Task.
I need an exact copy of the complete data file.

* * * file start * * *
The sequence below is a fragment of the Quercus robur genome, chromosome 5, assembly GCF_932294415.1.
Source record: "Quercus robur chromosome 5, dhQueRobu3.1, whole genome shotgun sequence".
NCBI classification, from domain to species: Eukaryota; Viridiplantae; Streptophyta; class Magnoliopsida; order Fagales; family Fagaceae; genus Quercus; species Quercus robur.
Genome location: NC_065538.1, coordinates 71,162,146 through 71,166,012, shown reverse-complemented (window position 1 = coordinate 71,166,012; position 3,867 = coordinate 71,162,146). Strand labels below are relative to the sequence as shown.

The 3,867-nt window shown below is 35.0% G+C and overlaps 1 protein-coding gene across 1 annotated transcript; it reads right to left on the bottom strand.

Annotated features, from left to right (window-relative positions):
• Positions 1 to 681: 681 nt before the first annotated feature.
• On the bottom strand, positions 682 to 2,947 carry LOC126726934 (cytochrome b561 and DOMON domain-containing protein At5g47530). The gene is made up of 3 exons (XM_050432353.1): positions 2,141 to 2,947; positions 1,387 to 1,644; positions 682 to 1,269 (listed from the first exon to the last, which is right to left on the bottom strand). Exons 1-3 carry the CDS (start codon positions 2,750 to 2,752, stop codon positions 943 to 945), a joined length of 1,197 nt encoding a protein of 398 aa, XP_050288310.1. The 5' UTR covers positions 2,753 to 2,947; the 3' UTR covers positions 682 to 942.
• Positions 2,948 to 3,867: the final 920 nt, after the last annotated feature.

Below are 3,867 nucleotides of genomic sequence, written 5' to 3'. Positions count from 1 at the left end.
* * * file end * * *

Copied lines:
The sequence below is a fragment of the Quercus robur genome, chromosome 5, assembly GCF_932294415.1.
Source record: "Quercus robur chromosome 5, dhQueRobu3.1, whole genome shotgun sequence".
NCBI classification, from domain to species: Eukaryota; Viridiplantae; Streptophyta; class Magnoliopsida; order Fagales; family Fagaceae; genus Quercus; species Quercus robur.
Genome location: NC_065538.1, coordinates 71,162,146 through 71,166,012, shown reverse-complemented (window position 1 = coordinate 71,166,012; position 3,867 = coordinate 71,162,146). Strand labels below are relative to the sequence as shown.

The 3,867-nt window shown below is 35.0% G+C and overlaps 1 protein-coding gene across 1 annotated transcript; it reads right to left on the bottom strand.

Annotated features, from left to right (window-relative positions):
• Positions 1 to 681: 681 nt before the first annotated feature.
• On the bottom strand, positions 682 to 2,947 carry LOC126726934 (cytochrome b561 and DOMON domain-containing protein At5g47530). The gene is made up of 3 exons (XM_050432353.1): positions 2,141 to 2,947; positions 1,387 to 1,644; positions 682 to 1,269 (listed from the first exon to the last, which is right to left on the bottom strand). Exons 1-3 carry the CDS (start codon positions 2,750 to 2,752, stop codon positions 943 to 945), a joined length of 1,197 nt encoding a protein of 398 aa, XP_050288310.1. The 5' UTR covers positions 2,753 to 2,947; the 3' UTR covers positions 682 to 942.
• Positions 2,948 to 3,867: the final 920 nt, after the last annotated feature.

Below are 3,867 nucleotides of genomic sequence, written 5' to 3'. Positions count from 1 at the left end.